(Mainichi: November 5, 2015 – p. 7)
The government held a meeting of the Council of Economic and Fiscal Policy, chaired by Prime Minister Shinzo Abe, and presented its measures for achieving “600 trillion yen in nominal gross domestic product (GDP).” It explained that it will achieve 600 trillion yen by around 2020 by raising the GDP about 110 trillion yen (from 491 trillion yen in fiscal 2014). The increase will be accomplished through increasing exports of infrastructure projects by utilizing the Trans-Pacific Partnership (TPP) free trade pact, as well as by raising wages and promoting employment of women. Prime Minister Abe instructed the panel to “urgently come up with measures in November.”
According to private-sector members of the council such as University of Tokyo Prof. Motoshige Ito, the government plans to achieve some 60 trillion of the 110 trillion yen increase in GDP by raising “the potential growth rate” from one percent to about two percent. Regarding the remaining 50 trillion yen, it explained that it plans to push up GDP by raising wages and prices. It emphasized 3% growth in wages on a par with the government’s goal for the nominal growth rate with an eye toward boosting consumption.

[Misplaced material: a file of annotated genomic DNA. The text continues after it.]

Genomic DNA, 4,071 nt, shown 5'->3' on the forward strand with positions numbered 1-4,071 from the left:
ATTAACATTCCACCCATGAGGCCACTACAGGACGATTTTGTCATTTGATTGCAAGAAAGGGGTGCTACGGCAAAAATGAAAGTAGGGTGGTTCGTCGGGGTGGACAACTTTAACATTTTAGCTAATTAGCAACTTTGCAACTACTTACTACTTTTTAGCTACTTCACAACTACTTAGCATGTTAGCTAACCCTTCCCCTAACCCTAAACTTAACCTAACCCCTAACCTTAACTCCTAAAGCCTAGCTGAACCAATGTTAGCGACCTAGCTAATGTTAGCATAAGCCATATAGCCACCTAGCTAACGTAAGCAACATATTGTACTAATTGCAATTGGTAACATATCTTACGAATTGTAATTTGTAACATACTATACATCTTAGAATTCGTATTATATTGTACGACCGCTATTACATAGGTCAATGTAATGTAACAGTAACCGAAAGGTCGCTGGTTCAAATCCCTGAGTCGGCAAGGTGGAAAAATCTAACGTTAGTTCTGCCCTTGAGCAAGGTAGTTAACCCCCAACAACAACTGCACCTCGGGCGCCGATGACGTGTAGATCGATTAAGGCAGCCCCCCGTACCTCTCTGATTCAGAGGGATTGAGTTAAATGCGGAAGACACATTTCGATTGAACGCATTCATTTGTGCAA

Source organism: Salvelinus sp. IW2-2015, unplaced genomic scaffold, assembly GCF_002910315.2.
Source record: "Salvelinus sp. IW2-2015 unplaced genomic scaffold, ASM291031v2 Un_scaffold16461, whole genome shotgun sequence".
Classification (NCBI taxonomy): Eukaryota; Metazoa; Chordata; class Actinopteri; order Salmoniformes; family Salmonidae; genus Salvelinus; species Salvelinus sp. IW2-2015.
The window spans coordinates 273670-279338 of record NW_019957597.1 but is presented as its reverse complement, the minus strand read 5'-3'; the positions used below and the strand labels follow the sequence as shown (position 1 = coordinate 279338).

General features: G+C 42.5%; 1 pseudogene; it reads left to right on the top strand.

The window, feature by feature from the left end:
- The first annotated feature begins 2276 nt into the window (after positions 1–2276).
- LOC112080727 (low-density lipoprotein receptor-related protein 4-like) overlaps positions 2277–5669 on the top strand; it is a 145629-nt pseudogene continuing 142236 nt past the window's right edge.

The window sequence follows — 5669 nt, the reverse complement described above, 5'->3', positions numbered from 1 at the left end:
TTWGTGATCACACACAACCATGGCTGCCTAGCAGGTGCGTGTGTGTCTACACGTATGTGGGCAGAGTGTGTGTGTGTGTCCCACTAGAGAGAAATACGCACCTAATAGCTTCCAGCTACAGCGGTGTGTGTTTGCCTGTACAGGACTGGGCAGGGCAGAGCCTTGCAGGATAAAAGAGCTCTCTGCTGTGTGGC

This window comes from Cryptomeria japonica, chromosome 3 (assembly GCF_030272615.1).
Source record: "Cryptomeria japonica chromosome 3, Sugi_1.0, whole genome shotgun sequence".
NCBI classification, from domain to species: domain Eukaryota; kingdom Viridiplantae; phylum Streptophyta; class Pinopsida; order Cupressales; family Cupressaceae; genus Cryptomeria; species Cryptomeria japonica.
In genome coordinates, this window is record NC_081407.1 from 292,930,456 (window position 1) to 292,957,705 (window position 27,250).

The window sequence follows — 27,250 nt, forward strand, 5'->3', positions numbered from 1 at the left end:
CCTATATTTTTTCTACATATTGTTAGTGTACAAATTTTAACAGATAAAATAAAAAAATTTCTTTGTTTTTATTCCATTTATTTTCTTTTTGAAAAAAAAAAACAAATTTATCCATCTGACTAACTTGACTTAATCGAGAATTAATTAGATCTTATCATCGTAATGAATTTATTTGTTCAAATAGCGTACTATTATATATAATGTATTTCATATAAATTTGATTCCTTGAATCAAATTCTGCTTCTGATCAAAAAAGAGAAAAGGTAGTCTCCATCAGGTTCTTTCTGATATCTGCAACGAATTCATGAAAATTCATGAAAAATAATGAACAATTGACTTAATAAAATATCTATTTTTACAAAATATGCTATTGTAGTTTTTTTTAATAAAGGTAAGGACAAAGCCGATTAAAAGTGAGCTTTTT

The government has high expectations for the TPP to raise the potential growth rate. It has calculated that exports of infrastructure such as “power plants” will grow from 10 trillion yen in 2010 to a scale of 30 trillion yen. It also explained that it will raise capital investment 10 trillion yen by lowering the effective corporate tax rate and by relaxing regulations. It said that it will increase consumption by foreign visitors to Japan from 2 trillion yen in 2014 to 7-10 trillion yen [in around 2020]. As part of measures to counter the population decline, it will increase jobs for women and the elderly by 5 million.
However, in order to realize GDP of 600 trillion, it is necessary for the nominal GDP to grow at an average rate above 3%. However, Japan has not achieved a rate that high since 1991, when it recorded nominal GDP growth of 4.9%. (Slightly abridged)